Greg, a retired United States Federal Marshal, was asked by the Henry Ford’s museum director to give a presentation on the Titanic’s sinking. His detailed stories fascinated the audience and he was later inundated with questions. It had remained unknown to so many that a living relative of “Titanic David” lived nearby.
Greg says, “ My grandfather told us that the Armenians from Keghi were in steerage down below and fenced in. They broke through this barrier to escape the waters filling the sinking ship. Screams were everywhere and my grandfather broke loose jumping off the ship. When he was trying to enter one of the lifeboats, some of the occupants slapped at his hands to prevent him from getting in, but finally he succeeded later to be saved by passing ship, Carpathia.”
“The lower part of my grandfather’s body had a bluish tint from being in the frigid water for so long and remained that way all his life,” stated Greg.
Rose tells how her father and his young wife were reunited so many years later. Mary Baidzar thought David had died, and he thought she had perished during the genocide. “My father wrote letters to newspapers, churches, and relatives, finally discovering mother was alive and sent money for her passage to Canada.”
Talk about a romantic made-for-movies story of enduring love. Rose says, “My mother came to Canada and an Armenian man took her to the foot of the Niagara Falls Rainbow Bridge on the Canadian side, walking with her only half way across, instructing her to continue alone, not to look back or turn back since she was not a citizen. My dad was on the American side of the bridge, rushing to finally greet her after a separation of 10 years.
It is understandable that “Titanic David” refrained from swimming ever again.
Rose had another detail of her mother’s bridge crossing. “When mom came across the bridge, she had a yohrghan (comforter) tied to her back, which was brought from the homeland. I had the wool washed, cleaned, and made into comforters for my two sons Greg and Gary.”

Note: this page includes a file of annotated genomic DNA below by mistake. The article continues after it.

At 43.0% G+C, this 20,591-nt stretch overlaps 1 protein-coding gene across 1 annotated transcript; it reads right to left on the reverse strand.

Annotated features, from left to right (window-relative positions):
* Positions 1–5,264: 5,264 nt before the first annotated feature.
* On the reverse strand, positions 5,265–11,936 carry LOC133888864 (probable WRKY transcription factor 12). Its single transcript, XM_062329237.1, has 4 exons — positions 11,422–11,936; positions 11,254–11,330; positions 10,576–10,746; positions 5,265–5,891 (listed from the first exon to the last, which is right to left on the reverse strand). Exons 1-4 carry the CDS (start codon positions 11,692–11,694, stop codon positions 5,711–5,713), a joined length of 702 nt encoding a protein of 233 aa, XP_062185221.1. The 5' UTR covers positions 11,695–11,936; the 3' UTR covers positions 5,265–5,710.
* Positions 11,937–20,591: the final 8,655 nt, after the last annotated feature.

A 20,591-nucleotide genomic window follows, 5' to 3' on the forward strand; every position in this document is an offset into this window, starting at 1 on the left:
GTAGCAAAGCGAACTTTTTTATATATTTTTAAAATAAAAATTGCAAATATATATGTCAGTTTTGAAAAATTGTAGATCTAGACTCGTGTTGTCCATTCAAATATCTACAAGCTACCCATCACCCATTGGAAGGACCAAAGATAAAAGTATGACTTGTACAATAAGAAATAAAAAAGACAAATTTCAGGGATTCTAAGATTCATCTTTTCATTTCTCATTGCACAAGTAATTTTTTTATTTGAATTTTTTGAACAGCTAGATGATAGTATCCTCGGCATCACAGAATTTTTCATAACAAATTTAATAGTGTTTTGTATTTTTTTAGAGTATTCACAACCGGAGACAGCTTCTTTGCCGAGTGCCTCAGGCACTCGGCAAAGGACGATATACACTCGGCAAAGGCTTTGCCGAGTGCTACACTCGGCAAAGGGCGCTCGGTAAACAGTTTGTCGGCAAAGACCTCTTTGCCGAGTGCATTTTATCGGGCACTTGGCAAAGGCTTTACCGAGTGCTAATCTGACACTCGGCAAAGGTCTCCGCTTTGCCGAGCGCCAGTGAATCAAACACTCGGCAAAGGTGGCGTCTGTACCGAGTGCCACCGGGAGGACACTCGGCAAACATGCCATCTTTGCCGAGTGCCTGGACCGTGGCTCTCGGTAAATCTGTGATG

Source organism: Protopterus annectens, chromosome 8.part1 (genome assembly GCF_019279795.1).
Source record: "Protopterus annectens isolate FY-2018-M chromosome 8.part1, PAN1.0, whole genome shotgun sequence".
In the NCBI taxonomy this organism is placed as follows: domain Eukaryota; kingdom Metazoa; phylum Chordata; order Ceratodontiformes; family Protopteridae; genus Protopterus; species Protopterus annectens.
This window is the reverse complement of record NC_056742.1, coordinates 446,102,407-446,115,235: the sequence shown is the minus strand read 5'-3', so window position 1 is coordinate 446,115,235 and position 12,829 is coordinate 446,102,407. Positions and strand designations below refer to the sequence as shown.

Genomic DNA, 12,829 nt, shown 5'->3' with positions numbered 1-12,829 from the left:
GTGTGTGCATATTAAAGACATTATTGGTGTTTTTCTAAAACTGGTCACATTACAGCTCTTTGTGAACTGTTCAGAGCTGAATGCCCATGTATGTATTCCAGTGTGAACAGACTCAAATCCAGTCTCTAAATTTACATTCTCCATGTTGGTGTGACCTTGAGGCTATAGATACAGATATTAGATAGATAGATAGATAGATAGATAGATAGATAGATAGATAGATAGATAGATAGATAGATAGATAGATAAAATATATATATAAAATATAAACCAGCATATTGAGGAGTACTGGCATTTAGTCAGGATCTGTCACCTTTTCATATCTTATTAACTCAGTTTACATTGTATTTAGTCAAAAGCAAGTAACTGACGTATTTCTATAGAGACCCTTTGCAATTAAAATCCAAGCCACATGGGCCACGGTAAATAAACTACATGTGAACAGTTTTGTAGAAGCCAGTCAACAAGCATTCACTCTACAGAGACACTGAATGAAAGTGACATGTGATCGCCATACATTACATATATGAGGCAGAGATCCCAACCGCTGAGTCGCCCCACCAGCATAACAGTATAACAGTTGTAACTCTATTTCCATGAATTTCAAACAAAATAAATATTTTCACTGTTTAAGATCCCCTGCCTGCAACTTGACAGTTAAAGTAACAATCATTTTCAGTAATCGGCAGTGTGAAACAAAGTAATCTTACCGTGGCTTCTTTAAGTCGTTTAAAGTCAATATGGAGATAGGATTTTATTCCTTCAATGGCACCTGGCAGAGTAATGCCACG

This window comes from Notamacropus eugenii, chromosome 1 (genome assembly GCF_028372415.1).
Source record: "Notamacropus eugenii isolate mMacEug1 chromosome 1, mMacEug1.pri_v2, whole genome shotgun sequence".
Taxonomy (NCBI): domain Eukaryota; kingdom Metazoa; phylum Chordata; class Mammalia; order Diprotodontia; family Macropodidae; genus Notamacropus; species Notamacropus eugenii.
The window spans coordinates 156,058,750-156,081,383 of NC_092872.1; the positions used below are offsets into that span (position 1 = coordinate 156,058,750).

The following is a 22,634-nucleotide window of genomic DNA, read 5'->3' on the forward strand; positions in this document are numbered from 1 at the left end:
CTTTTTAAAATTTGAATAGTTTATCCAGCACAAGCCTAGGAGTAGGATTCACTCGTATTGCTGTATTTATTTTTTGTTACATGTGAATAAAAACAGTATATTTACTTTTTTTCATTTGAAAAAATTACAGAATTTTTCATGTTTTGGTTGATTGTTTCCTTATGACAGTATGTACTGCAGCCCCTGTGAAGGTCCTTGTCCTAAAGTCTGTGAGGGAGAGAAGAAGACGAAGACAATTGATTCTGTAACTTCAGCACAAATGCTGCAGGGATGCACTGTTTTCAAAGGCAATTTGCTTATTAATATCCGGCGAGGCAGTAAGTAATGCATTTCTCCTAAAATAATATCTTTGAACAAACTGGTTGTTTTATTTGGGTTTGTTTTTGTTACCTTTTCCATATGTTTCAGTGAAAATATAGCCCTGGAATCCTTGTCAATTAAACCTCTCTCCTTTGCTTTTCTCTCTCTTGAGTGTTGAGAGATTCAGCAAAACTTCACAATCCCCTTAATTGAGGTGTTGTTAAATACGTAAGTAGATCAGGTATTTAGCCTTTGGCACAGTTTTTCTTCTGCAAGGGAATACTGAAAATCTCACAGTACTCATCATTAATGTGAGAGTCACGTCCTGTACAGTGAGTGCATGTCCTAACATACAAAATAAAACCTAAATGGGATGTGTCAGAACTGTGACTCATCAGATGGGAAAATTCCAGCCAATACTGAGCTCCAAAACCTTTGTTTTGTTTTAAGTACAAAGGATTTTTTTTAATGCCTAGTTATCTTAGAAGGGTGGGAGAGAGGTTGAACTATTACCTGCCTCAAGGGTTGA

Rose and I both had our beginnings in Dzermag, Keghi. Other similarities exist: Both our mothers were named Mary; one of my father’s massacred sisters was named Baidzar; she and I both have two sons; I have wool from my maternal grandparent’s sheep that was made into comforters for my two sons; I now have it on good authority that the church in ruins in Dzermag was called Sourp Kevork; and it surely must be that Rose’s mother Mary Baidzar and my father and their families, too, were all baptized in that same ancient church in Historic Armenia. My father also left Dzermag, Keghi in 1912, as David Vartanian did, but fortunately on another ship.
It seems now Rose and I have come full circle. We will happily continue our lives as cousins from Dzermag, Keghi. Blood is drawn to blood.
The Henry Ford Titanic Artifacts Exhibition runs through Sept. 30, and is the largest of all the exhibitions, having drawn hundred of thousands here who are fascinated by the history of the Titanic. Part of the exhibit has a duplicate of the magnificently elaborate staircase, a focal point of the “unsinkable” ship built in Ireland.